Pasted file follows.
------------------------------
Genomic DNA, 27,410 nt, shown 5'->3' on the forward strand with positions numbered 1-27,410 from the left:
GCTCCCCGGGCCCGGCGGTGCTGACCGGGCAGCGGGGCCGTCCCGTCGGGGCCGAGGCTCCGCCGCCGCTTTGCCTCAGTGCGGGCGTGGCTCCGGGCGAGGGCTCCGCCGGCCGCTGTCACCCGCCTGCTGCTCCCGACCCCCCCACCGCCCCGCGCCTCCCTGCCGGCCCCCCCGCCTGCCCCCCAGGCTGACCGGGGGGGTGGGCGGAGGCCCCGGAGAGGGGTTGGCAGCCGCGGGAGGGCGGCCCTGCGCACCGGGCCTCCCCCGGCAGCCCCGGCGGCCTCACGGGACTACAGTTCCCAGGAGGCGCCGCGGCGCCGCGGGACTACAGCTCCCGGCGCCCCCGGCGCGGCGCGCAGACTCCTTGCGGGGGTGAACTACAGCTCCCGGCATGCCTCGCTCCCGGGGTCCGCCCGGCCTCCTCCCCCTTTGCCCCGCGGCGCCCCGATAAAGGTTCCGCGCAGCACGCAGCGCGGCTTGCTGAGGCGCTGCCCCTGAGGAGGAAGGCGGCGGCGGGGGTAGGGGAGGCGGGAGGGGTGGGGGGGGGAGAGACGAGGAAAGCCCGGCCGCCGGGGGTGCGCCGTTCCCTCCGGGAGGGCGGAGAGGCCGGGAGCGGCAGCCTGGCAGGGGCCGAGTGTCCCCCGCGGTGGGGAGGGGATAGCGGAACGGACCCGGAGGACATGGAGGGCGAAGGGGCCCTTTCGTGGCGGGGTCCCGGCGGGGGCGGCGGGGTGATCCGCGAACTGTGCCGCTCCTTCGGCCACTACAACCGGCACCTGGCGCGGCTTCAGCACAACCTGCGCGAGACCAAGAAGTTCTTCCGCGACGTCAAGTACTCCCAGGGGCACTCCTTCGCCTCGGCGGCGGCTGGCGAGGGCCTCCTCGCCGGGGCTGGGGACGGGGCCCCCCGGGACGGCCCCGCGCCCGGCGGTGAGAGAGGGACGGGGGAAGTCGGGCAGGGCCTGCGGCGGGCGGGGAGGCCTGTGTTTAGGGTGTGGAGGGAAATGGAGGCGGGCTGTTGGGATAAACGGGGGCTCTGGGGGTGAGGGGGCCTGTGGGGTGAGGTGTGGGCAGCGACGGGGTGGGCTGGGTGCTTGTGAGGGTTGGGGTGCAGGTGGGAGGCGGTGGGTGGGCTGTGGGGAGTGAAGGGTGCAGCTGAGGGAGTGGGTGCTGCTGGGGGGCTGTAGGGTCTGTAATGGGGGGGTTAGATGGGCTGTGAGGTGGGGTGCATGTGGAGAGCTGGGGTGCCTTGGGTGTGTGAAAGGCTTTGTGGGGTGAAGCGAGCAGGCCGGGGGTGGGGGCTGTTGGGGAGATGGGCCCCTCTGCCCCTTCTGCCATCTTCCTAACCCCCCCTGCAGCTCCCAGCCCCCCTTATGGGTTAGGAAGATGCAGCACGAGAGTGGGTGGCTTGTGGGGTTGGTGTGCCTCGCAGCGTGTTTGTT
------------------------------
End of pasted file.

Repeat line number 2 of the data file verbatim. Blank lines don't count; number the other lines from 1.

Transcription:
GCTCCCCGGGCCCGGCGGTGCTGACCGGGCAGCGGGGCCGTCCCGTCGGGGCCGAGGCTCCGCCGCCGCTTTGCCTCAGTGCGGGCGTGGCTCCGGGCGAGGGCTCCGCCGGCCGCTGTCACCCGCCTGCTGCTCCCGACCCCCCCACCGCCCCGCGCCTCCCTGCCGGCCCCCCCGCCTGCCCCCCAGGCTGACCGGGGGGGTGGGCGGAGGCCCCGGAGAGGGGTTGGCAGCCGCGGGAGGGCGGCCCTGCGCACCGGGCCTCCCCCGGCAGCCCCGGCGGCCTCACGGGACTACAGTTCCCAGGAGGCGCCGCGGCGCCGCGGGACTACAGCTCCCGGCGCCCCCGGCGCGGCGCGCAGACTCCTTGCGGGGGTGAACTACAGCTCCCGGCATGCCTCGCTCCCGGGGTCCGCCCGGCCTCCTCCCCCTTTGCCCCGCGGCGCCCCGATAAAGGTTCCGCGCAGCACGCAGCGCGGCTTGCTGAGGCGCTGCCCCTGAGGAGGAAGGCGGCGGCGGGGGTAGGGGAGGCGGGAGGGGTGGGGGGGGGAGAGACGAGGAAAGCCCGGCCGCCGGGGGTGCGCCGTTCCCTCCGGGAGGGCGGAGAGGCCGGGAGCGGCAGCCTGGCAGGGGCCGAGTGTCCCCCGCGGTGGGGAGGGGATAGCGGAACGGACCCGGAGGACATGGAGGGCGAAGGGGCCCTTTCGTGGCGGGGTCCCGGCGGGGGCGGCGGGGTGATCCGCGAACTGTGCCGCTCCTTCGGCCACTACAACCGGCACCTGGCGCGGCTTCAGCACAACCTGCGCGAGACCAAGAAGTTCTTCCGCGACGTCAAGTACTCCCAGGGGCACTCCTTCGCCTCGGCGGCGGCTGGCGAGGGCCTCCTCGCCGGGGCTGGGGACGGGGCCCCCCGGGACGGCCCCGCGCCCGGCGGTGAGAGAGGGACGGGGGAAGTCGGGCAGGGCCTGCGGCGGGCGGGGAGGCCTGTGTTTAGGGTGTGGAGGGAAATGGAGGCGGGCTGTTGGGATAAACGGGGGCTCTGGGGGTGAGGGGGCCTGTGGGGTGAGGTGTGGGCAGCGACGGGGTGGGCTGGGTGCTTGTGAGGGTTGGGGTGCAGGTGGGAGGCGGTGGGTGGGCTGTGGGGAGTGAAGGGTGCAGCTGAGGGAGTGGGTGCTGCTGGGGGGCTGTAGGGTCTGTAATGGGGGGGTTAGATGGGCTGTGAGGTGGGGTGCATGTGGAGAGCTGGGGTGCCTTGGGTGTGTGAAAGGCTTTGTGGGGTGAAGCGAGCAGGCCGGGGGTGGGGGCTGTTGGGGAGATGGGCCCCTCTGCCCCTTCTGCCATCTTCCTAACCCCCCCTGCAGCTCCCAGCCCCCCTTATGGGTTAGGAAGATGCAGCACGAGAGTGGGTGGCTTGTGGGGTTGGTGTGCCTCGCAGCGTGTTTGTT